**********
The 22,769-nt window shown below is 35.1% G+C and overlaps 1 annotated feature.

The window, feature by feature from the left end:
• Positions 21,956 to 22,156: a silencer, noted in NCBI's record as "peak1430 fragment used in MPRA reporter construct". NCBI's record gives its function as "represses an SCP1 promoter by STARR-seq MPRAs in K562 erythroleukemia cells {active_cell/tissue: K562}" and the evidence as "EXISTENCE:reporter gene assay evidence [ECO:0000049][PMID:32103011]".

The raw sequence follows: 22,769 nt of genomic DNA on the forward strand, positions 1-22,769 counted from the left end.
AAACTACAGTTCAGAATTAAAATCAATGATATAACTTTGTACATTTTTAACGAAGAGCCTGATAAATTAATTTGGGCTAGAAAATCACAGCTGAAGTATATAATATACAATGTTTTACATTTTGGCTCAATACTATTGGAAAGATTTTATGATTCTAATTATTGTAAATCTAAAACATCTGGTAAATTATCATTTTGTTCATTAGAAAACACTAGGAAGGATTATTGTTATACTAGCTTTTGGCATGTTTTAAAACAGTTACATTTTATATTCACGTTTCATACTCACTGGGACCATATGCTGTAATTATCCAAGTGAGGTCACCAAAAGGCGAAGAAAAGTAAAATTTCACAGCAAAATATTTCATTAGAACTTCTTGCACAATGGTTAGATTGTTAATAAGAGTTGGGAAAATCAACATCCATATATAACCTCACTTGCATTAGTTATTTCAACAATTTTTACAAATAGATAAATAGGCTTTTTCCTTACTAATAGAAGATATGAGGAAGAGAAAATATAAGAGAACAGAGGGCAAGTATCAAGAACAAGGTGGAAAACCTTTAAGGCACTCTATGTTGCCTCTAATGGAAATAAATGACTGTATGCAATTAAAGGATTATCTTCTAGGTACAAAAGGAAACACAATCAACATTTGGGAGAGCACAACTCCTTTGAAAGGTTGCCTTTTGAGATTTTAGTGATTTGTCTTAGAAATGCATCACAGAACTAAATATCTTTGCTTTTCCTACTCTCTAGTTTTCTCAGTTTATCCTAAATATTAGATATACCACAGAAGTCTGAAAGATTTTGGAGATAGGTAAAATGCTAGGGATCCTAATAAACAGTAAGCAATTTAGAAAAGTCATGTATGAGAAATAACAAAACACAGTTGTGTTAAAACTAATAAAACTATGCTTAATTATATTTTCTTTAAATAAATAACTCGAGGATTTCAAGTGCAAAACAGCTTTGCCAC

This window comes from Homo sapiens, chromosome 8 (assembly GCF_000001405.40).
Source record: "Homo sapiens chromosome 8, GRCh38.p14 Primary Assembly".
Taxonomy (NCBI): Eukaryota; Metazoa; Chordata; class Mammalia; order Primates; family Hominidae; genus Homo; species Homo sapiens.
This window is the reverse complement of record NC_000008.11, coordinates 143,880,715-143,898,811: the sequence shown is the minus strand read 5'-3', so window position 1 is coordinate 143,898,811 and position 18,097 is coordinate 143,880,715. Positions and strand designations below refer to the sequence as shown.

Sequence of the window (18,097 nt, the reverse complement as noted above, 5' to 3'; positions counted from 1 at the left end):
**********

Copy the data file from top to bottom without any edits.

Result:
The 22,769-nt window shown below is 35.1% G+C and overlaps 1 annotated feature.

The window, feature by feature from the left end:
• Positions 21,956 to 22,156: a silencer, noted in NCBI's record as "peak1430 fragment used in MPRA reporter construct". NCBI's record gives its function as "represses an SCP1 promoter by STARR-seq MPRAs in K562 erythroleukemia cells {active_cell/tissue: K562}" and the evidence as "EXISTENCE:reporter gene assay evidence [ECO:0000049][PMID:32103011]".

The raw sequence follows: 22,769 nt of genomic DNA on the forward strand, positions 1-22,769 counted from the left end.
AAACTACAGTTCAGAATTAAAATCAATGATATAACTTTGTACATTTTTAACGAAGAGCCTGATAAATTAATTTGGGCTAGAAAATCACAGCTGAAGTATATAATATACAATGTTTTACATTTTGGCTCAATACTATTGGAAAGATTTTATGATTCTAATTATTGTAAATCTAAAACATCTGGTAAATTATCATTTTGTTCATTAGAAAACACTAGGAAGGATTATTGTTATACTAGCTTTTGGCATGTTTTAAAACAGTTACATTTTATATTCACGTTTCATACTCACTGGGACCATATGCTGTAATTATCCAAGTGAGGTCACCAAAAGGCGAAGAAAAGTAAAATTTCACAGCAAAATATTTCATTAGAACTTCTTGCACAATGGTTAGATTGTTAATAAGAGTTGGGAAAATCAACATCCATATATAACCTCACTTGCATTAGTTATTTCAACAATTTTTACAAATAGATAAATAGGCTTTTTCCTTACTAATAGAAGATATGAGGAAGAGAAAATATAAGAGAACAGAGGGCAAGTATCAAGAACAAGGTGGAAAACCTTTAAGGCACTCTATGTTGCCTCTAATGGAAATAAATGACTGTATGCAATTAAAGGATTATCTTCTAGGTACAAAAGGAAACACAATCAACATTTGGGAGAGCACAACTCCTTTGAAAGGTTGCCTTTTGAGATTTTAGTGATTTGTCTTAGAAATGCATCACAGAACTAAATATCTTTGCTTTTCCTACTCTCTAGTTTTCTCAGTTTATCCTAAATATTAGATATACCACAGAAGTCTGAAAGATTTTGGAGATAGGTAAAATGCTAGGGATCCTAATAAACAGTAAGCAATTTAGAAAAGTCATGTATGAGAAATAACAAAACACAGTTGTGTTAAAACTAATAAAACTATGCTTAATTATATTTTCTTTAAATAAATAACTCGAGGATTTCAAGTGCAAAACAGCTTTGCCAC

This window comes from Homo sapiens, chromosome 8 (assembly GCF_000001405.40).
Source record: "Homo sapiens chromosome 8, GRCh38.p14 Primary Assembly".
Taxonomy (NCBI): Eukaryota; Metazoa; Chordata; class Mammalia; order Primates; family Hominidae; genus Homo; species Homo sapiens.
This window is the reverse complement of record NC_000008.11, coordinates 143,880,715-143,898,811: the sequence shown is the minus strand read 5'-3', so window position 1 is coordinate 143,898,811 and position 18,097 is coordinate 143,880,715. Positions and strand designations below refer to the sequence as shown.

Sequence of the window (18,097 nt, the reverse complement as noted above, 5' to 3'; positions counted from 1 at the left end):